Servers generate an incredible amount of heat, which is unfortunate because extended exposure to heat is one of the quickest ways to ruin valuable IT equipment. ASHRAE recommends keeping server rooms between 64.4 and 80.6 degrees F. Although ventilation and air-recycling systems offer many ways to achieve this temperature range, one of the most efficient and cost-effective methods is aisle containment.
How aisle containment works
Aisle containment is a physical means of separating hot (exhaust) and cold (supply) air. It can be accomplished via thoughtful room design, cabinet layout, aisle level (doors and panels), and cabinet level (blanking panels and rack gap fillers). These techniques help separate the hot aisle from the cold, keeping each isolated.
Laying out servers in a particular pattern causes the hot exhaust from one fan to blow into the intake of the next. This physical barrier prevents “recirculation” of exhaust air from the servers’ air back to the intakes of the computer equipment.
Aisle containment aids in energy-saving initiatives by allowing the operator to raise the supply temperature or slow down fans without fear of creating “hot spots” in the environment. The beauty of aisle containment is its efficiency. It’s not a long-term plan or a piece of equipment. Simply arranging your servers strategically leads to lower maintenance costs and extended equipment life.
Aisle containment types
The two types of aisle containment are hot aisle containment (HAC) and cold aisle containment (CAC). Cold aisle containment systems separate the cold aisle from the hot by capturing the cold air and feeding it directly into the intakes of equipment. Materials such as doors, overhead panels, and lids are typically used to contain the cold aisle. A raised floor is technically part of what should be considered the cold aisle. These types of systems are popular in older data centers. They are easy to set up in existing spaces, and their energy efficiency makes them an excellent option.
Hot aisle containment systems isolate the hot aisle using a similar enclosure system to that of a cold aisle with a sealed door for access. This arrangement is preferred in newer systems and larger, purpose-built centers because it works well with other types of cooling systems, like computer room air handlers (CRAH) and humidification systems. Exhaust air can be easily transported into the CRAH, allowing it to remove the heat and cycle the air back into the server room.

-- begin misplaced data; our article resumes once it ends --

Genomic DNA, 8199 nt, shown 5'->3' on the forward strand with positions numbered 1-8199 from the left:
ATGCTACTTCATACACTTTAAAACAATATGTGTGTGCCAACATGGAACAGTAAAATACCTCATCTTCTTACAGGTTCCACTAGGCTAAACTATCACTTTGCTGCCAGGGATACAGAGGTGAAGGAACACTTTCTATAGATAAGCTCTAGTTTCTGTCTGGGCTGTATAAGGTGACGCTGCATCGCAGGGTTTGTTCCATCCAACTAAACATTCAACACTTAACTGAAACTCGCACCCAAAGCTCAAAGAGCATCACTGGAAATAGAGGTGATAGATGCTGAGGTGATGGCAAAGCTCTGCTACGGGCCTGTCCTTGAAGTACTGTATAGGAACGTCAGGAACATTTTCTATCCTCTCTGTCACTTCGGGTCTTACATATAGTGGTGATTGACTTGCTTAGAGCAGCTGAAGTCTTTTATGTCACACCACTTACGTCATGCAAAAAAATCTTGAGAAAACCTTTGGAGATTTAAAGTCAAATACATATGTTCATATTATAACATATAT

Choosing the right system
While it may be tempting simply to request the “top of the line,” choosing a cooling system is about working with your space. One of the first questions you should ask is, how much control do I have over the space? Some data centers are huge, specialized, and personally built. These types of spaces need constant maintenance from on-site staff, so they do well with hot aisle containment systems. By isolating the hot aisle, IT staff can more easily set up workstations or walk the aisles, maintaining more of a “creature-comfortable” environment.
But not all data centers are the same. Some are small colocation facilities shared by several businesses. These types of spaces would benefit from a cold aisle containment system. With the cold aisle contained, it will be less comfortable to work in the area, but the system will be predictable and energy efficient.
Another question you should ask is, what is my budget? IT energy will be one of your biggest expenses. Managing the heat will be the second biggest. A cold aisle containment system is a budget-friendly option. Containing cold aisles is easy to do with an older space, whereas hot aisle containment systems often require more expensive equipment and renovations. In the long term, hot aisle containment systems generally are more economical, as they are more energy efficient and easier to maintain, resulting in fewer overhead costs.
Deciding on a cooling system is a critical decision — it will greatly affect the life of your equipment. The wrong call can mean a short-lived business and significant loss. It’s important to be well-informed and understand the available options to preserve your infrastructure, data, and business.